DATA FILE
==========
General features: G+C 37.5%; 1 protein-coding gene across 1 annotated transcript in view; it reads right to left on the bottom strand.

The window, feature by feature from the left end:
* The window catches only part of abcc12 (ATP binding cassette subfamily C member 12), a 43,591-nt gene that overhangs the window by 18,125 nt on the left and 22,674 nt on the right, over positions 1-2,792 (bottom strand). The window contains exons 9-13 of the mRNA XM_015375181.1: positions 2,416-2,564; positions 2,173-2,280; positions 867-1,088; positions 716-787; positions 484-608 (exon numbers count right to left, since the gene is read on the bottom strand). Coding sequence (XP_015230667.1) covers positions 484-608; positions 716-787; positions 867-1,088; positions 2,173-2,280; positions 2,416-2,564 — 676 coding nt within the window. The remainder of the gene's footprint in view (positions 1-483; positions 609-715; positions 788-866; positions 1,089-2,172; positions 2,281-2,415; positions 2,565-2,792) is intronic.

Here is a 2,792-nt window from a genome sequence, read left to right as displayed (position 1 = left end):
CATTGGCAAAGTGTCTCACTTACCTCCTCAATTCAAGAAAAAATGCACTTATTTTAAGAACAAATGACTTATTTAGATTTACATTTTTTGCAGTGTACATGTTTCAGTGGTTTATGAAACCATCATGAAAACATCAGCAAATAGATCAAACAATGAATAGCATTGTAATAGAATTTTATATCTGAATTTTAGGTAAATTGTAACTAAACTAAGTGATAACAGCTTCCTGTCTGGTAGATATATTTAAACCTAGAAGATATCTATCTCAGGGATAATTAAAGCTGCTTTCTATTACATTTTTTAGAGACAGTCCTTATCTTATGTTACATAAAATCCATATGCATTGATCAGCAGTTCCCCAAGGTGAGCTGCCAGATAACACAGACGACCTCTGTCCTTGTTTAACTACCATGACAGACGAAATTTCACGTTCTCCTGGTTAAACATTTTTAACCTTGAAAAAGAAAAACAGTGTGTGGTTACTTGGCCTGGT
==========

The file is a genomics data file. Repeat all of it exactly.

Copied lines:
General features: G+C 37.5%; 1 protein-coding gene across 1 annotated transcript in view; it reads right to left on the bottom strand.

The window, feature by feature from the left end:
* The window catches only part of abcc12 (ATP binding cassette subfamily C member 12), a 43,591-nt gene that overhangs the window by 18,125 nt on the left and 22,674 nt on the right, over positions 1-2,792 (bottom strand). The window contains exons 9-13 of the mRNA XM_015375181.1: positions 2,416-2,564; positions 2,173-2,280; positions 867-1,088; positions 716-787; positions 484-608 (exon numbers count right to left, since the gene is read on the bottom strand). Coding sequence (XP_015230667.1) covers positions 484-608; positions 716-787; positions 867-1,088; positions 2,173-2,280; positions 2,416-2,564 — 676 coding nt within the window. The remainder of the gene's footprint in view (positions 1-483; positions 609-715; positions 788-866; positions 1,089-2,172; positions 2,281-2,415; positions 2,565-2,792) is intronic.

Here is a 2,792-nt window from a genome sequence, read left to right as displayed (position 1 = left end):
CATTGGCAAAGTGTCTCACTTACCTCCTCAATTCAAGAAAAAATGCACTTATTTTAAGAACAAATGACTTATTTAGATTTACATTTTTTGCAGTGTACATGTTTCAGTGGTTTATGAAACCATCATGAAAACATCAGCAAATAGATCAAACAATGAATAGCATTGTAATAGAATTTTATATCTGAATTTTAGGTAAATTGTAACTAAACTAAGTGATAACAGCTTCCTGTCTGGTAGATATATTTAAACCTAGAAGATATCTATCTCAGGGATAATTAAAGCTGCTTTCTATTACATTTTTTAGAGACAGTCCTTATCTTATGTTACATAAAATCCATATGCATTGATCAGCAGTTCCCCAAGGTGAGCTGCCAGATAACACAGACGACCTCTGTCCTTGTTTAACTACCATGACAGACGAAATTTCACGTTCTCCTGGTTAAACATTTTTAACCTTGAAAAAGAAAAACAGTGTGTGGTTACTTGGCCTGGT